Gee – who would have imagined that?

A variant of that headline can be found on the Stuff website:  Physical punishment of children still ‘fairly common’, despite anti-smacking law change – study

The article recalls that .. .

In an effort to improve child health outcomes in New Zealand, the Government introduced anti-smacking legislation in 2007 that prohibited the physical punishment of children.

Has the prohibition succeeded in sparing miscreant children from being strapped, slapped, smacked, whacked or otherwise physically chastised?

Apparently not (and is anyone seriously surprised?)  Continue reading “Stuff and nonsense – reporter seems to think crime will stop when Parliament passes a law to make it illegal”

Squatters at Shelly Bay learn from the PM’s Ihumātao intervention and hunker down for the long haul

We have opened a book, among members of the Point of Order team, on how long it will be before the PM offers to sort out the land dispute at Wellington’s Shelly Bay and (to win the double) how much the settlement will cost taxpayers.

Just a few weeks ago a bunch called Mau Whenua – who are fighting the sale of land at Shelly Bay – were reported to be pinning their hopes on the Māori Land Court to sort things out.

A Stuff report says Mau Whenua is made up mostly of members from Wellington iwi Taranaki Whānui opposed to an earlier sale of Taranaki Whānui land at Shelly Bay to developer Ian Cassels.

The $500 million Shelly Bay project, led by Cassels, is arguably Wellington’s most-controversial development in living memory due to allegations of the illegal sale of Māori land there, perceptions Wellington City Council bent to the will of Cassels, and concerns the seaside site and road to it can’t handle the intensification.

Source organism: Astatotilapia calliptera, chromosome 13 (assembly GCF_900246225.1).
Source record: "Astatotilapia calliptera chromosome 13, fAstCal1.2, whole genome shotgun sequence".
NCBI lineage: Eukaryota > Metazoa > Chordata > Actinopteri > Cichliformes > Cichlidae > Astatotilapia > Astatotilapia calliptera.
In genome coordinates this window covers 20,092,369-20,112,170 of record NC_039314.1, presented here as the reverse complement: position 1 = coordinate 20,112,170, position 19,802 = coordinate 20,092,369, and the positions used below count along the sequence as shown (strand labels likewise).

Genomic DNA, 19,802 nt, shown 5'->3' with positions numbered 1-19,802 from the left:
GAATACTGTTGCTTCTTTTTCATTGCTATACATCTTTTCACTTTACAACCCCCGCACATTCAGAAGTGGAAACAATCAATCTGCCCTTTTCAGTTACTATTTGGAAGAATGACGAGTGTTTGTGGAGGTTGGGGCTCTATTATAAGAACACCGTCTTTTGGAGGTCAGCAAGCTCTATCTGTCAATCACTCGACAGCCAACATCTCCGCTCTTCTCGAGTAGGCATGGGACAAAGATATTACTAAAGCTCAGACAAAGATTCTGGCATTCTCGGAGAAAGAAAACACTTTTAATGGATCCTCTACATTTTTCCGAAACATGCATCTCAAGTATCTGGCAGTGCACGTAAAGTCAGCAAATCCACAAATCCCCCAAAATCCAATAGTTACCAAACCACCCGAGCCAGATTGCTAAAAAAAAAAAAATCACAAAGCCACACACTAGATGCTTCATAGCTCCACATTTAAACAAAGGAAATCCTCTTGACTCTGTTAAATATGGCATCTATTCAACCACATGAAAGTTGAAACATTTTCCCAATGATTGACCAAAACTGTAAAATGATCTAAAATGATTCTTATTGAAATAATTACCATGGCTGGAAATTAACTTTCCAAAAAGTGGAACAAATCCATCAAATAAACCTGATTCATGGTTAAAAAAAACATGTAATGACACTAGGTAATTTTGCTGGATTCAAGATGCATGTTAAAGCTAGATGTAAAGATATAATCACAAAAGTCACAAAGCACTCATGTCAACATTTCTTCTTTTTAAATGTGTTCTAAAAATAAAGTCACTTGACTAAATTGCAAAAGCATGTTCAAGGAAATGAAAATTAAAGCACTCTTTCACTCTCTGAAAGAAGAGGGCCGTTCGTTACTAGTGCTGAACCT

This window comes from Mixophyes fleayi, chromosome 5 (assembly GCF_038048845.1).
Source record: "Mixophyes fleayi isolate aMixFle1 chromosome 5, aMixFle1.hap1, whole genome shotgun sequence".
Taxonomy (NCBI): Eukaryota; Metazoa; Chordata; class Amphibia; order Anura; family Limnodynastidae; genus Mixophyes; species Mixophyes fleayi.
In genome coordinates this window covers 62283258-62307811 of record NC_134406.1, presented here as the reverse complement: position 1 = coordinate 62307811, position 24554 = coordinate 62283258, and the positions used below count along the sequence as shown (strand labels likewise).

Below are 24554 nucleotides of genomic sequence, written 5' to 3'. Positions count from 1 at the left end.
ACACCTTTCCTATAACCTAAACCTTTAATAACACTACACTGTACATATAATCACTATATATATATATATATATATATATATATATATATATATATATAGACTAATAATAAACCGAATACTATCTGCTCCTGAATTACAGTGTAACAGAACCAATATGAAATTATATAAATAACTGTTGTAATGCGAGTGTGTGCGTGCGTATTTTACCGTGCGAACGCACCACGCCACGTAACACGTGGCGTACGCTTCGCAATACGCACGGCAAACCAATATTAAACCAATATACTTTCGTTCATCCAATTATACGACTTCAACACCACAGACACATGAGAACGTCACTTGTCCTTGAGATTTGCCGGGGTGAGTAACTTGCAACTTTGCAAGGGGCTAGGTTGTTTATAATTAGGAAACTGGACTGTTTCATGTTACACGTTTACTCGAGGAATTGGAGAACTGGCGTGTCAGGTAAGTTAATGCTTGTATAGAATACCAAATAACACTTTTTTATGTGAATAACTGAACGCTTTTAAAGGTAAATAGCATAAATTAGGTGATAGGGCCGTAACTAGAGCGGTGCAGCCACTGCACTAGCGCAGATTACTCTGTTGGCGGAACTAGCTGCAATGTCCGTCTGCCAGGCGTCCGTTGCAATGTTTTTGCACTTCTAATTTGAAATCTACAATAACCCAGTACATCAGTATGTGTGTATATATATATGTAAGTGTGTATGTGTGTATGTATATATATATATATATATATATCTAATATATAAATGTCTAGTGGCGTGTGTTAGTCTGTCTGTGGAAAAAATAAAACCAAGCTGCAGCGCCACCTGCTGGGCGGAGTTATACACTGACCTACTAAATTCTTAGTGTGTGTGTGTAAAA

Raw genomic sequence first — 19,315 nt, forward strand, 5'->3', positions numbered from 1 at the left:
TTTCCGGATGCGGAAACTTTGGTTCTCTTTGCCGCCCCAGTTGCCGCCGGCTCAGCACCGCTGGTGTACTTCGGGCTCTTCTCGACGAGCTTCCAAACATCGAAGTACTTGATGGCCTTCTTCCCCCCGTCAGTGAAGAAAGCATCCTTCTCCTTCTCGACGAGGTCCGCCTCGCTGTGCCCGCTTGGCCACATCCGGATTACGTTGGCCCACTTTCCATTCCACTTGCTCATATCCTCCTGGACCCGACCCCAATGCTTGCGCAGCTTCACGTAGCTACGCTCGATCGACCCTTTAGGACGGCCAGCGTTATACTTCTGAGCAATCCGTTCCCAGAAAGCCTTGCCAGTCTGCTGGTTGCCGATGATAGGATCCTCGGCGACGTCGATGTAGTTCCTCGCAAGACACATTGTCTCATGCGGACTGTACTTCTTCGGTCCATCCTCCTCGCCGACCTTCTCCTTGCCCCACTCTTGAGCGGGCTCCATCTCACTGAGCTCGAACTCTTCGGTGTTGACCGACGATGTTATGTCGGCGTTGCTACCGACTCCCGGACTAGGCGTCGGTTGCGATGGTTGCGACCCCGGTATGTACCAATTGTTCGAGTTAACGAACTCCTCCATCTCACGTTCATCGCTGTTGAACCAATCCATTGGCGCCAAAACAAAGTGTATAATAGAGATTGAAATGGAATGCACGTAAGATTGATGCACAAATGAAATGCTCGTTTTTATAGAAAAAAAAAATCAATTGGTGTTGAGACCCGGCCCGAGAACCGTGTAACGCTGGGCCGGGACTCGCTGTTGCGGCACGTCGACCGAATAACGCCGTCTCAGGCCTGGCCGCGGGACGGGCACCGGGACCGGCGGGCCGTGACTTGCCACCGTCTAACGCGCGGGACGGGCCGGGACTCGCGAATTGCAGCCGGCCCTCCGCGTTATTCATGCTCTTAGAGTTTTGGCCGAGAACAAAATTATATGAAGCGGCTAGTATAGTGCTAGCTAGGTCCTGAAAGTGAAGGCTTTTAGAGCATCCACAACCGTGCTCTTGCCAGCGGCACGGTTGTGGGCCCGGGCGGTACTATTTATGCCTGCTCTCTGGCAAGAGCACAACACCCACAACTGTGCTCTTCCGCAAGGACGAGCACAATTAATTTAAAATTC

Mau Whenua was due to appear in the High Court in March in an action aimed at overturning the sale.

Alas, a shortage of money became an impediment to this course of action through the legal system when  significant help with funding to pay the $2.2m required to continue the case was withdrawn. Continue reading “Squatters at Shelly Bay learn from the PM’s Ihumātao intervention and hunker down for the long haul”

Let’s forget about prison and see what a term in charm school can achieve – or will crime disappear in decolonised NZ?

A warning was sounded at the beginning of a recent New Zealand Herald report about the crimes of a couple of blokes who – according to the  Indigenous Pacific Uprising – should not be imprisoned.

The warning was in capital letters.

GRAPHIC CONTENT WARNING – THIS STORY CONTAINS DESCRIPTIONS OF VIOLENT CRIME.

The two blokes in question were jailed for their part in what the Herald described as

“ … a brutal kidnap where the victim was tortured over 12 hours – his pinky finger cut off with secateurs, both feet shot and his naked body burned with a blowtorch while he was tied up and gagged.

“His attackers, who believed he had robbed another person of “thousands of dollars”, burned his eyes with cigarettes, urinated on him and beat him for hours in a bid to get him to disclose where the money was.” Continue reading “Let’s forget about prison and see what a term in charm school can achieve – or will crime disappear in decolonised NZ?”

Are America’s troubles part of a pattern or a new twist?  A bit of both perhaps 

The speed with which US protests over a ghastly death in police custody have morphed into something multi-dimensional and international precludes easy analysis.

But the triggering event, a citizen of a free country dying at the hands of the police is always shocking and invariably depressing.  It doesn’t seem to matter much that in this case (and one hopes the next one, because there is likely to be a next one) the authorities are doing the right thing: investigating and, in this instance, deciding that there is evidence to prosecute the policeman. Continue reading “Are America’s troubles part of a pattern or a new twist?  A bit of both perhaps “